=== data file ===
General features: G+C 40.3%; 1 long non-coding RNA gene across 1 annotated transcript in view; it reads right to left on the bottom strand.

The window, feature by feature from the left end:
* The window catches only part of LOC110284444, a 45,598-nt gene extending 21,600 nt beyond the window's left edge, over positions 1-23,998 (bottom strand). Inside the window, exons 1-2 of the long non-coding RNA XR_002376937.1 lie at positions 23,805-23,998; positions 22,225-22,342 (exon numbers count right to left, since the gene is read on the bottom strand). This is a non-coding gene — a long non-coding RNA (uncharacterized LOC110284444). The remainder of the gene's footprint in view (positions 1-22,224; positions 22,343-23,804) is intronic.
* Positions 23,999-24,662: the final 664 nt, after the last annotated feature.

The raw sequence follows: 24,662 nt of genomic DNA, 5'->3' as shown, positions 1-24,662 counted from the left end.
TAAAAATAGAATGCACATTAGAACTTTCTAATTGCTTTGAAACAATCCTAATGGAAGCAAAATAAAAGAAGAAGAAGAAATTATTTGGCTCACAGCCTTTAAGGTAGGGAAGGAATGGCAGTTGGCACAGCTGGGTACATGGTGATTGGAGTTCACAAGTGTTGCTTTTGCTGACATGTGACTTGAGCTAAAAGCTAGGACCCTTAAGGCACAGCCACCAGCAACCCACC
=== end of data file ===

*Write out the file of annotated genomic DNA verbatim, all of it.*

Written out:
General features: G+C 40.3%; 1 long non-coding RNA gene across 1 annotated transcript in view; it reads right to left on the bottom strand.

The window, feature by feature from the left end:
* The window catches only part of LOC110284444, a 45,598-nt gene extending 21,600 nt beyond the window's left edge, over positions 1-23,998 (bottom strand). Inside the window, exons 1-2 of the long non-coding RNA XR_002376937.1 lie at positions 23,805-23,998; positions 22,225-22,342 (exon numbers count right to left, since the gene is read on the bottom strand). This is a non-coding gene — a long non-coding RNA (uncharacterized LOC110284444). The remainder of the gene's footprint in view (positions 1-22,224; positions 22,343-23,804) is intronic.
* Positions 23,999-24,662: the final 664 nt, after the last annotated feature.

The raw sequence follows: 24,662 nt of genomic DNA, 5'->3' as shown, positions 1-24,662 counted from the left end.
TAAAAATAGAATGCACATTAGAACTTTCTAATTGCTTTGAAACAATCCTAATGGAAGCAAAATAAAAGAAGAAGAAGAAATTATTTGGCTCACAGCCTTTAAGGTAGGGAAGGAATGGCAGTTGGCACAGCTGGGTACATGGTGATTGGAGTTCACAAGTGTTGCTTTTGCTGACATGTGACTTGAGCTAAAAGCTAGGACCCTTAAGGCACAGCCACCAGCAACCCACC